I heart the Oscars. Even with all the weirdness

Is this a weird Oscar season or what?
One of the weirdest Oscar seasons on record.
(Loris Lora)

Raquel Welch once played a nun (“Bluebeard”) and Steve Carell almost lost a nipple during a chest waxing (“The 40-Year-Old Virgin”). In the ’70s, seamstresses had to sew Olivia Newton-John’s skinny legs into her even skinnier britches (“Grease”).

Oh, the lengths they go to entertain us.

Actors put on weight, they shed weight, they exfoliate their tongues (mere conjecture, but I stand by it).

Performers fall in love willy-nilly, with each other, their nannies, their plastic surgeons, sometimes ordinary folks like you or me, though rarely, and only if they’ve exhausted all other dysfunctional options.

“Love me!” the pretty people cry. And so we do.

Stars live in shiny soap bubbles, surrounded by throw pillows stuffed with adulation, all the while robbed of their privacy, their ability to roam, always complaining about this loss of freedom as if it came as a great big surprise.


“Whoa! Paparazzi? I never knew there’d be cameras ….”

Oy, the humanity.

Point is, there’s a lot of weirdness in Hollywood … always has been. In Hollywood, weirdness is like spent fuel rods ditched in the desert — it lives forever.

No Oscar season will ever be weirder than this one. It comes after a year in which they locked down the theaters and studios pulled top contenders. We are relegated to watching mostly little-known indies — streaming or in drive-ins.

Mentioned now for awards are titles such as “First Cow” and “Da 5 Bloods.” Ever heard of them? Me neither. But I hear the cow is brilliant.

“What am I to you, huh? Chopped liv-aaa?” the cow says at one point, reminiscent of Brando in the way he sucks his own tongue.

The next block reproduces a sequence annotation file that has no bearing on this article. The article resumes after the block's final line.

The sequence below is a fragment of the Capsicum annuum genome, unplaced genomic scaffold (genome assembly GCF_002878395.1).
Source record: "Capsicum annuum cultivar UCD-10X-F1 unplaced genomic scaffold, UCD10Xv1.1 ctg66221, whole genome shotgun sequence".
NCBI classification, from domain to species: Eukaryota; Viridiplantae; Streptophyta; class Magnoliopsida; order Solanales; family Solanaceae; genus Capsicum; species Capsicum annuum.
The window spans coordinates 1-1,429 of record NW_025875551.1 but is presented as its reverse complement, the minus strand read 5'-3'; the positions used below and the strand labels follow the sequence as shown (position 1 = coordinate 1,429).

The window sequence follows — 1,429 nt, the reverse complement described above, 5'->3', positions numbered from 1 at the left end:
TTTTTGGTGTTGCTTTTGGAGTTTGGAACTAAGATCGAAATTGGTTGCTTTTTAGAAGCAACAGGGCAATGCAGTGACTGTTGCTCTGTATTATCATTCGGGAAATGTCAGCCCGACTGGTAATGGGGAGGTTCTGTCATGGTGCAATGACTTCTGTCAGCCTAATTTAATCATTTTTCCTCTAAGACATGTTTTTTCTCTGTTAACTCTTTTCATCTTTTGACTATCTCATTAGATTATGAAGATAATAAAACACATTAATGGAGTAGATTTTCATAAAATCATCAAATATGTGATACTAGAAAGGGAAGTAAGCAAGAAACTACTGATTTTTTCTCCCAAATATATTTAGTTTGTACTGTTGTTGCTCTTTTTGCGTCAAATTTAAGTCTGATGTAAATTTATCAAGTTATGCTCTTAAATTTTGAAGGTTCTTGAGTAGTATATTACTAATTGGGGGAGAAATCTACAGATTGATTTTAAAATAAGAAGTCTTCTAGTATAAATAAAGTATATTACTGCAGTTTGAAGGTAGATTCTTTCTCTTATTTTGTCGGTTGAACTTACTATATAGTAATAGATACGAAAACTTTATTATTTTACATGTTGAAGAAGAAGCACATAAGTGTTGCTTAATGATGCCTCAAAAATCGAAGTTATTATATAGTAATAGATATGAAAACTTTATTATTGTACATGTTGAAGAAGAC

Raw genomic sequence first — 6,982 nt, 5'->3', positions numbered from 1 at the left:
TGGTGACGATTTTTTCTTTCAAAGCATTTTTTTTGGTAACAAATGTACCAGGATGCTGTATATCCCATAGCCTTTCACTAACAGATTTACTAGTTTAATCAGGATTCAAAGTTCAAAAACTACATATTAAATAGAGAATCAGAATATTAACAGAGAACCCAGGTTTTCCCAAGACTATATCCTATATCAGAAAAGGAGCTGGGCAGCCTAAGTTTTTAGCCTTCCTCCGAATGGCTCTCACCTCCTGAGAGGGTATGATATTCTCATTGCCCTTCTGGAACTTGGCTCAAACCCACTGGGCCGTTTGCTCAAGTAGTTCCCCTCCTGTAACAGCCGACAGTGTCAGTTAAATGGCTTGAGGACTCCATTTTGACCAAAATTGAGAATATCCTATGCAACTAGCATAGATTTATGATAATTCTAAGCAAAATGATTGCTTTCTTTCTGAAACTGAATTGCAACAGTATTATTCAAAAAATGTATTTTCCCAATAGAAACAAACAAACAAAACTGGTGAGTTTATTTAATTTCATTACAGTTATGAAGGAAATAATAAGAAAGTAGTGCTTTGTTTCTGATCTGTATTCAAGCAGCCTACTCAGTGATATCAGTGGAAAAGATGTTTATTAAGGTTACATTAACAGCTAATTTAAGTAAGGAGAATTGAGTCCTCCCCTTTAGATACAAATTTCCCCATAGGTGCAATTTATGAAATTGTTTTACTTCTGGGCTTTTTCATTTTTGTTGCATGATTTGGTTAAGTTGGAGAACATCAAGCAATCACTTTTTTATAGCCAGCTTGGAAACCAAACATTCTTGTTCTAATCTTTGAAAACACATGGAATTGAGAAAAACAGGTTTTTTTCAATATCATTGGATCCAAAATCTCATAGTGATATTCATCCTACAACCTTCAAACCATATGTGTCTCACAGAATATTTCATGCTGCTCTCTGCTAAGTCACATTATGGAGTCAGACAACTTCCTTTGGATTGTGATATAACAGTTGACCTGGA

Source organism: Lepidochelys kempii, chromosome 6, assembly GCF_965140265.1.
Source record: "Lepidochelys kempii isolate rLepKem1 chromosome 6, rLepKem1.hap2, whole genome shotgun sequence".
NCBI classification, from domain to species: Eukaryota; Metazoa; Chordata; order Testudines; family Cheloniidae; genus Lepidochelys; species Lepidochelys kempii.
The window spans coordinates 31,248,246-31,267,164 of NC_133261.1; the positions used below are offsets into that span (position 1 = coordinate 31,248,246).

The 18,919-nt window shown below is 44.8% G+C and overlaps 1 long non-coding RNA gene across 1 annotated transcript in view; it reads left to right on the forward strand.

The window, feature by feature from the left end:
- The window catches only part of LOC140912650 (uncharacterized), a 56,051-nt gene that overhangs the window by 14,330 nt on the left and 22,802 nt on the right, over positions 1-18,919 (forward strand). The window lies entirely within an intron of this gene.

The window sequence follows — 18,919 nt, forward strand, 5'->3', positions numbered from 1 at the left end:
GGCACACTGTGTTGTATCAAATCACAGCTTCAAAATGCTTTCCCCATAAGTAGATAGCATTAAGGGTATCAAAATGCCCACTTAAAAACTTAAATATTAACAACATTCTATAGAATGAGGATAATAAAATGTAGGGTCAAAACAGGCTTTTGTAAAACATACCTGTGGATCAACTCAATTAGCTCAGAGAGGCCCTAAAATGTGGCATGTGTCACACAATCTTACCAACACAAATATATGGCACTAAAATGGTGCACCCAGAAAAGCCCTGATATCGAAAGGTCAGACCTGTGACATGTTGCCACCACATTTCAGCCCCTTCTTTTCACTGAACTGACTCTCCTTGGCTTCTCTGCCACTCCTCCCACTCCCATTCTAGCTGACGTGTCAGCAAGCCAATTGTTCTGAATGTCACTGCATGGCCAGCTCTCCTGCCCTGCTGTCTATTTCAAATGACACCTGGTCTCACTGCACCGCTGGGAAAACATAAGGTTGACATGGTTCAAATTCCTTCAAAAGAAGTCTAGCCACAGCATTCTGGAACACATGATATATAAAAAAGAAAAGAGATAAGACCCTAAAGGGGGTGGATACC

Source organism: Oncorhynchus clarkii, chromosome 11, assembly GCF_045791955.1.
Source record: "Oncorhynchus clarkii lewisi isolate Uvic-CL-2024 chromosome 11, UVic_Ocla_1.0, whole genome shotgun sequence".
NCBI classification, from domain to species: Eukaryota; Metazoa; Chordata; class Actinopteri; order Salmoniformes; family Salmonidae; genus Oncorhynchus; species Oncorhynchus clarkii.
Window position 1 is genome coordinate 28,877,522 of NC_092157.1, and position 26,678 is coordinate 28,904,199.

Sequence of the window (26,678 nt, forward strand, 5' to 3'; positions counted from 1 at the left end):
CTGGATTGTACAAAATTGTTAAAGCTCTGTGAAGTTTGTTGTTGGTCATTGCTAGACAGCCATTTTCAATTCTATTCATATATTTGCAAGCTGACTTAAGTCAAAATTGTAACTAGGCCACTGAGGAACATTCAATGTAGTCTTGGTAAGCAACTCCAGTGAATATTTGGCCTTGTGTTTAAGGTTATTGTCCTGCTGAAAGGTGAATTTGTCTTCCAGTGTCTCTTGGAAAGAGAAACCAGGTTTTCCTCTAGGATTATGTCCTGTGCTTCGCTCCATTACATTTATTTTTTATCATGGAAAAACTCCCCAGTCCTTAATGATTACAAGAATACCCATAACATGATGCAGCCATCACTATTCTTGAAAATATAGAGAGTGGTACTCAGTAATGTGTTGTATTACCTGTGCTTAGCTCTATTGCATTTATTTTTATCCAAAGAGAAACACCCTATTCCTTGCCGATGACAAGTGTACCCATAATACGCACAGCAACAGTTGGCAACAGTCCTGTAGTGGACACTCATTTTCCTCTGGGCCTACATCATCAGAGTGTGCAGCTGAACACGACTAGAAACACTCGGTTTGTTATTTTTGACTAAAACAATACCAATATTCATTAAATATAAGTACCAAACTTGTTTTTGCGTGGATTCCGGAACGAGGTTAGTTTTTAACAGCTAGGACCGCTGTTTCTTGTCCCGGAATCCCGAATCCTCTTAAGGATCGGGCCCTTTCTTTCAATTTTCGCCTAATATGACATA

I have odd notions about Hollywood. I think dogs are among our best actors.

I don’t think actresses peak until 70 or 80, physically and artistically. Exhibit A: Judi Dench. Exhibit B: Jennifer Aniston (only 51, so she has yet to reach full flower. But can you imagine?).

I also believe Oscar trophies should be made of dark chocolate, with a bourbon-cream filling.

“Here, eat my Oscar,” the winner would tell friends at the after-parties.

“I have an audition in the morning.”

“Then just snap off a leg.”

Purists might call this makeover an outrage. In this town, an Oscar statue is a pagan crucifix and way tougher to find at pawn shops (where I do most of my shopping).

Among my other odd notions is that comedies are far more beloved — and have more lasting power — than dramas.


Long after “First Cow” is merely a footnote in movie history, the nation will still be cuddling up to classic comedies such as “Elf” or “Planes, Trains and Automobiles.”

What’s that little kernel of heart and happiness that sets them apart? Better yet, how do you generate it?

No one knows anything, as they like to say. Memorable movie moments are our love potions, produced by funny wizards. Preston Sturges and George S. Kaufman gave way to Mel Brooks and Harold Ramis, who gave way to whom?

Wait for it … wait for it ….

Still waiting. Next up? Likely, one of these clever little TikTokers. Might be your 12-year-old niece. Or the punk who just dropped off your pizza.

Look, obviously I don’t understand anything about movies. But I love them like nothing else. The ones I adore are like ornaments of the mind. They are keepsakes and eternal reference points. They are the gin in my martini.

When life gets tricky, I just think of Jeff Bridges on the bluff with John Goodman or Diane Keaton’s onscreen romances.

“Love is too weak a word for what I feel I luuurve you, you know, I loave you, I luff you, two F’s, yes.”

And I’m totally sure of this: The Oscars have never been a celebration of a single year. They are a tribute to Hollywood’s body of work — to all the heroes, the misfits … that smoky first kiss with Mrs. Robinson … napalm in the morning … and very Dark Knights.

Once a year, we gather for the Oscars, a ceremony we mock and grumble over yet we anticipate like nothing else. Cue the kettledrum. Add violins. Because even this year, the Oscars will be a holiday celebrating the real Oz, the most creative, vibrant and screwy little town in all the world.

Vancouver? No, still L.A.

For all its weirdness. For all its brio.

For all the movies we luff.

Chris Erskine posts twice weekly on life in Los Angeles at